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TODAY IN NORWAY

Today in Norway: A roundup of the latest news on Wednesday

Find out what's going on in Norway on Wednesday with The Local's short roundup of important news.

Pictured is Bergen, west Norway.
Read about the latest Covid development's in Norway and the sale of the Bergen Engines by Rolls Royce in today's roundup of important news. Pictured is Bergen. Photo by Florencia Viadana on Unsplash

Norway registers new daily Covid infection record 

On Tuesday, 7,921 Covid-19 infections were registered in Norway, the highest number of daily cases recorded throughout the pandemic.

Tuesday’s figure is 2,219 reported infections more than the same day last week and 2,688 cases higher than Monday.

The previous daily infection record was 6,003 cases recorded on December 14th.

Over the last seven days, an average of 4,240 new infections have been registered per day. The same average a week ago was 3,360 cases.

The government and health authorities had warned this week that they expected a sharp increase in cases as people returned to their everyday lives following the festive period.

READ MORE: Covid to hit everyday life in Norway throughout winter, warns PM

Government under pressure to end alcohol ban

The government is under increasing pressure to consider scrapping the nationwide ban on selling alcohol in bars and restaurants from employer organisations, the nightlife sector and politicians from other parties.

The Socialist Left Party, the Green Party and Progress Party have all said they want to see the ban brought to an end or reassessed. Additionally, the Confederation of Norwegian Enterprise has also been critical of the ban, which it has said is the only one of its kind in Europe.

The pressure on the government to lift or reassess the ban has been heavily reported in the Norwegian press, with public broadcaster NRK and newspaper VG reporting on the topic in recent days.

The country’s largest opposition party, the Conservative Party, has no plans to call for the ban to end. 

Covid restrictions likely to be adjusted

The government will likely adjust Norway’s Covid restrictions when it assesses them on January 14th. However, it is too early to say what could be changed and whether infection measures will be relaxed or tightened, health minister Ingvild Kjerkol has told newspaper VG.

“The infection is high in several areas in the country, and there is also greater uncertainty around holidays and Christmas. So we will make a new assessment on January 14th, at the same time, we will follow the situation day by day,” Kjekol said.

The health minister wasn’t drawn into discussing which measures could be adjusted or whether they would become stricter or more relaxed.

Rolls Royce sells off Bergen unit 

British aircraft engine maker Rolls-Royce has completed the sale of its Norwegian unit Bergen Engines to Langley Holdings for 91 million euros, it announced Tuesday.

Bergen Engines had been a part of Rolls Royce since 1999, servicing engines for Norwegian Navy vessels.

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TODAY IN NORWAY

Today in Norway: A roundup of the latest news on Friday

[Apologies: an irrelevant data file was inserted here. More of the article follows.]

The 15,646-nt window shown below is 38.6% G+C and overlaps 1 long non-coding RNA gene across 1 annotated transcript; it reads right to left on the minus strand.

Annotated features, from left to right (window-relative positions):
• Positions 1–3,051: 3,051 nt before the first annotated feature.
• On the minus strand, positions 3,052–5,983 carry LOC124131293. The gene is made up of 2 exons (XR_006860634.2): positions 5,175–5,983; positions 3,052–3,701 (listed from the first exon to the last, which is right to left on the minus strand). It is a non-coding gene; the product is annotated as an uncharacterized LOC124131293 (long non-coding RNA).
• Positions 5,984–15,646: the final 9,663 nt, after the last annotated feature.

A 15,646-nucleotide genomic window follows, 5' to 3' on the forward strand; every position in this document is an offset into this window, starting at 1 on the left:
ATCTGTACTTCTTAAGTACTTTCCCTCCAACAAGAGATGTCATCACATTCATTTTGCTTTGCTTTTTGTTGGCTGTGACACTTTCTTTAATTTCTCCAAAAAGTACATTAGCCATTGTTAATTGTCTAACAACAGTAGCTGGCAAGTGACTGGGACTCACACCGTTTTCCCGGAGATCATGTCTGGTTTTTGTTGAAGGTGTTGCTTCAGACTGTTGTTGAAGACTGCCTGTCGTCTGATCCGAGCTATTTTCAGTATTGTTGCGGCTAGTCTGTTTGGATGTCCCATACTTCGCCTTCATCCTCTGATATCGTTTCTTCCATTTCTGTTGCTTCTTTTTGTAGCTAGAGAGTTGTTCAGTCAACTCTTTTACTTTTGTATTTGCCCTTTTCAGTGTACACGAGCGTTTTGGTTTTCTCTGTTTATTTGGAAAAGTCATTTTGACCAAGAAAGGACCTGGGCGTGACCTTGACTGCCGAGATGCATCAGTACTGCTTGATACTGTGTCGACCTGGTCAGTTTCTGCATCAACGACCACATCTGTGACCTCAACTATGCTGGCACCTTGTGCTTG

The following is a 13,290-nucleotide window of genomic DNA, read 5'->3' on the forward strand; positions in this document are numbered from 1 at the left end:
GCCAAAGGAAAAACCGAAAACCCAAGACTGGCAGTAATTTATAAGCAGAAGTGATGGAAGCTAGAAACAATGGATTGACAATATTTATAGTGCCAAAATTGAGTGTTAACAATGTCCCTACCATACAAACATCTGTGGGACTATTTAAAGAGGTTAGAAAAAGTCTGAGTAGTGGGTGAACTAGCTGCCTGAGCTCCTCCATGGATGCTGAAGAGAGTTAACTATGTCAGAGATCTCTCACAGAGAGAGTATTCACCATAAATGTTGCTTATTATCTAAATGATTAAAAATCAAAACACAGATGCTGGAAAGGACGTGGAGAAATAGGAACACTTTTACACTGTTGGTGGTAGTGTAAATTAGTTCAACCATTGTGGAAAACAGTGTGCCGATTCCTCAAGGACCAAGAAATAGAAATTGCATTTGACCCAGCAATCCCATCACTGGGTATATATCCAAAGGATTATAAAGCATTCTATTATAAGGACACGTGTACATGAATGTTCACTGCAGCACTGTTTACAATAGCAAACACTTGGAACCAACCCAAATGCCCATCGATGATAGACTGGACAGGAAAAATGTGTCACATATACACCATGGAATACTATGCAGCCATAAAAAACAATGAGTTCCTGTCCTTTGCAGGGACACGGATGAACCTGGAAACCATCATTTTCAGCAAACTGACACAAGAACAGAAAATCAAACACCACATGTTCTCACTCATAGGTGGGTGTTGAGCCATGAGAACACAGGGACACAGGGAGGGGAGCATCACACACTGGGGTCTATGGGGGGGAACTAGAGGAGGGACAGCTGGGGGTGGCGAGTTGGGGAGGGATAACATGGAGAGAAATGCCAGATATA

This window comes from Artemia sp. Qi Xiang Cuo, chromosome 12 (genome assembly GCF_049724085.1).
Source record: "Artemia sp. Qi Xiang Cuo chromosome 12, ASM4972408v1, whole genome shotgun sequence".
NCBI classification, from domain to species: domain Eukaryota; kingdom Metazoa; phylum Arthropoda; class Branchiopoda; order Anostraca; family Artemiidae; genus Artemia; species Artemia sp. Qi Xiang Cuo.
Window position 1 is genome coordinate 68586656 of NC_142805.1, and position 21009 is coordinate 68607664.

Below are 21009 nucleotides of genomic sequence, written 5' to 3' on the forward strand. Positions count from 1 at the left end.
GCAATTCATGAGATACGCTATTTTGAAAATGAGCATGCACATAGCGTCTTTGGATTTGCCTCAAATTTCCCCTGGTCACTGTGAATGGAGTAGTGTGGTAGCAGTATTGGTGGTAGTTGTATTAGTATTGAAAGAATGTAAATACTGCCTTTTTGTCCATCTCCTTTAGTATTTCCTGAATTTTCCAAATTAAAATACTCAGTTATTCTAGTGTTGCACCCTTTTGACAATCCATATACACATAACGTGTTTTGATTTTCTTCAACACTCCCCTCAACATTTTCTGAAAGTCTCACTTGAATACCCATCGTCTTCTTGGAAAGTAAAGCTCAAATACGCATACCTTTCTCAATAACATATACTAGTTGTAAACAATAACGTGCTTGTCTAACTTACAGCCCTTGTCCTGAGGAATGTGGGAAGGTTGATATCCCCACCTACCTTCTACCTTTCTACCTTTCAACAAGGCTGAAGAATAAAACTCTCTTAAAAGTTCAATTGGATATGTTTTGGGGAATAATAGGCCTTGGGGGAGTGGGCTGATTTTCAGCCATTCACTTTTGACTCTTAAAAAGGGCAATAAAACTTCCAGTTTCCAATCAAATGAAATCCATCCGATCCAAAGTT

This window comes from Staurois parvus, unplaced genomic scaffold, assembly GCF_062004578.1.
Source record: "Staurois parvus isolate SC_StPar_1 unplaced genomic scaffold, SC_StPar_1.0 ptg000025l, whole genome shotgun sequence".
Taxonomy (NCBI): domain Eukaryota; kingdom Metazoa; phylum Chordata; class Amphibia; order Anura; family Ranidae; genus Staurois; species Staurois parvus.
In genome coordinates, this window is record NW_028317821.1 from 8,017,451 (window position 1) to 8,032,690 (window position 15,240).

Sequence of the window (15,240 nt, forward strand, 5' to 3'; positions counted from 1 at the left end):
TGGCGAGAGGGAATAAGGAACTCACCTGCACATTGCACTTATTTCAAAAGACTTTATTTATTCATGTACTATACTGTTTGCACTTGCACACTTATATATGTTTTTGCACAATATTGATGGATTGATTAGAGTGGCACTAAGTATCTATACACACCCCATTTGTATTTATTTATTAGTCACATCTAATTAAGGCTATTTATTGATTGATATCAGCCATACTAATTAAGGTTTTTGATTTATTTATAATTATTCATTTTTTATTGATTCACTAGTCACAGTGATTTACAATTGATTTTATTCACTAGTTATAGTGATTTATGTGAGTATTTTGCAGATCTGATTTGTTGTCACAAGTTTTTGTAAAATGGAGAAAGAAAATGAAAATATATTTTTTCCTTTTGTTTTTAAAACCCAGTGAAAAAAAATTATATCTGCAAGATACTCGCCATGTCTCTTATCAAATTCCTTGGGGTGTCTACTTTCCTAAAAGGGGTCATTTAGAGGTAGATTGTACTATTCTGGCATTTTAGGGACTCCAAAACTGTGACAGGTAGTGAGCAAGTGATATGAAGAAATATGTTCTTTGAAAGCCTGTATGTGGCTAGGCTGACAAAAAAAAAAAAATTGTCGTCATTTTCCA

King Harald in hospital for observation, pilots to decide whether to accept the SAS agreement, the government promises more electricity support, plus other news from Norway on Friday. 

Today in Norway: A roundup of the latest news on Friday 

King Harald in hospital for observation 

Norway’s king, King Harald, has been admitted to Oslo University Hospital for observation with a fever, the Royal Palace announced Thursday. 

The palace described the king’s condition as stable. 

Last week, King Harald participated in the sailing World Cup, where his team finished 10th. His next engagement is a meeting with the cabinet at the castle on August 12th. 

Last year, the 85-year-old had an operation on a damaged knee tendon and had previously had bladder cancer. 

Pilots to decide whether to accept SAS offer

The pilot associations in Norway, Sweden and Denmark have opened the vote on the collective bargaining deal offered by airline SAS today. 

The deadline to submit votes is midnight, and the result will be announced tomorrow. Pilots could strike again if the deal isn’t given the green light. In July, pilots were on strike for 15 days.

The government promises more electricity support

Norway’s government will increase and strengthen the electricity subsidy support scheme, Oil and Energy Minister Terje Aasland has said. 

“We have worked intensively for a long period. People need to know that we are dealing with this. They must be confident that they have electricity and that they can afford to pay the bills,” Aasland told Norwegian newswire NTB. 

When the measures are announced isn’t currently known, but Prime Minister Jonas Gahr Støre has said that the government will present its plans in August. 

Aasland said that the government has three main objectives when it comes to electricity support. First up was to maintain the security of the energy supply, improve the support scheme for households, and introduce support for businesses. 

Strong decline in sea ice in Norway 

Since May, there has been a substantial decline in sea ice around Svalbard and ice coverage is 62,000 square kilometres below normal. 

This is the equivalent of the land area of Svalbard, or Møre og Romsdal, Vestland and Rogaland combined.

Researcher Signe Aaboe at the Meteorological Institute said the decline is probably due to this summer’s heat, with climate change as a contributing factor, public broadcaster NRK reports. 

The lack of ice coverage is particularly bad news for polar bears, which depend on ice-covered seas to survive. Over the last few decades, the amount of Sea Ice in the Arctic has gradually decreased due to global warming. 

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